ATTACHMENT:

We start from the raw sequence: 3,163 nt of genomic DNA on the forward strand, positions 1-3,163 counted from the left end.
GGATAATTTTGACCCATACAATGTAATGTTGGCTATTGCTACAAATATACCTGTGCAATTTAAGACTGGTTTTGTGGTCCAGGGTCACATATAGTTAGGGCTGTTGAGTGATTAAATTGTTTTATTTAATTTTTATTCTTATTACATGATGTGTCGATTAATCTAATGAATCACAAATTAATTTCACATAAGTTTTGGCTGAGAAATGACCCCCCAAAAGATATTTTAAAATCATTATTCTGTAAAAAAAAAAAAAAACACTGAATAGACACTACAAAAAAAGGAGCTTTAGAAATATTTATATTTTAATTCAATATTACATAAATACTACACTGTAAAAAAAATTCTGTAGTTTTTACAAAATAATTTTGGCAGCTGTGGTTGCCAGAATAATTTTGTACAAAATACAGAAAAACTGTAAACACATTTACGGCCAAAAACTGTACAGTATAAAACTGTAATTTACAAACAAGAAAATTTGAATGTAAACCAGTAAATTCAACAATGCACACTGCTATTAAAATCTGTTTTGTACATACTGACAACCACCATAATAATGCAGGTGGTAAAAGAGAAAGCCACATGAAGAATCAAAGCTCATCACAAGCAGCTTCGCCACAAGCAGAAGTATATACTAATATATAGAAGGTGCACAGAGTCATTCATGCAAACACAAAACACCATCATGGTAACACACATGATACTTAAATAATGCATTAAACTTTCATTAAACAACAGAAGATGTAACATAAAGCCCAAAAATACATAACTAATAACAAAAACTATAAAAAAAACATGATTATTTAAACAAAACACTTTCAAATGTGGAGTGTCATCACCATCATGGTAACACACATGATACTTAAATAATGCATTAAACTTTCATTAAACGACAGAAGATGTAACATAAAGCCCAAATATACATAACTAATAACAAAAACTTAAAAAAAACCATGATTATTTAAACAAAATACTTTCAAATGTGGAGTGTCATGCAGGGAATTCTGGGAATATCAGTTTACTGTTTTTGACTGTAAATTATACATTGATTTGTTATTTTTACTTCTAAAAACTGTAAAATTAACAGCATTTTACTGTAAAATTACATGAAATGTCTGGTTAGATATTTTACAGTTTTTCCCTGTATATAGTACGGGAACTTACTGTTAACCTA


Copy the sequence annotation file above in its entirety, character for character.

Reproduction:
We start from the raw sequence: 3,163 nt of genomic DNA on the forward strand, positions 1-3,163 counted from the left end.
GGATAATTTTGACCCATACAATGTAATGTTGGCTATTGCTACAAATATACCTGTGCAATTTAAGACTGGTTTTGTGGTCCAGGGTCACATATAGTTAGGGCTGTTGAGTGATTAAATTGTTTTATTTAATTTTTATTCTTATTACATGATGTGTCGATTAATCTAATGAATCACAAATTAATTTCACATAAGTTTTGGCTGAGAAATGACCCCCCAAAAGATATTTTAAAATCATTATTCTGTAAAAAAAAAAAAAAACACTGAATAGACACTACAAAAAAAGGAGCTTTAGAAATATTTATATTTTAATTCAATATTACATAAATACTACACTGTAAAAAAAATTCTGTAGTTTTTACAAAATAATTTTGGCAGCTGTGGTTGCCAGAATAATTTTGTACAAAATACAGAAAAACTGTAAACACATTTACGGCCAAAAACTGTACAGTATAAAACTGTAATTTACAAACAAGAAAATTTGAATGTAAACCAGTAAATTCAACAATGCACACTGCTATTAAAATCTGTTTTGTACATACTGACAACCACCATAATAATGCAGGTGGTAAAAGAGAAAGCCACATGAAGAATCAAAGCTCATCACAAGCAGCTTCGCCACAAGCAGAAGTATATACTAATATATAGAAGGTGCACAGAGTCATTCATGCAAACACAAAACACCATCATGGTAACACACATGATACTTAAATAATGCATTAAACTTTCATTAAACAACAGAAGATGTAACATAAAGCCCAAAAATACATAACTAATAACAAAAACTATAAAAAAAACATGATTATTTAAACAAAACACTTTCAAATGTGGAGTGTCATCACCATCATGGTAACACACATGATACTTAAATAATGCATTAAACTTTCATTAAACGACAGAAGATGTAACATAAAGCCCAAATATACATAACTAATAACAAAAACTTAAAAAAAACCATGATTATTTAAACAAAATACTTTCAAATGTGGAGTGTCATGCAGGGAATTCTGGGAATATCAGTTTACTGTTTTTGACTGTAAATTATACATTGATTTGTTATTTTTACTTCTAAAAACTGTAAAATTAACAGCATTTTACTGTAAAATTACATGAAATGTCTGGTTAGATATTTTACAGTTTTTCCCTGTATATAGTACGGGAACTTACTGTTAACCTA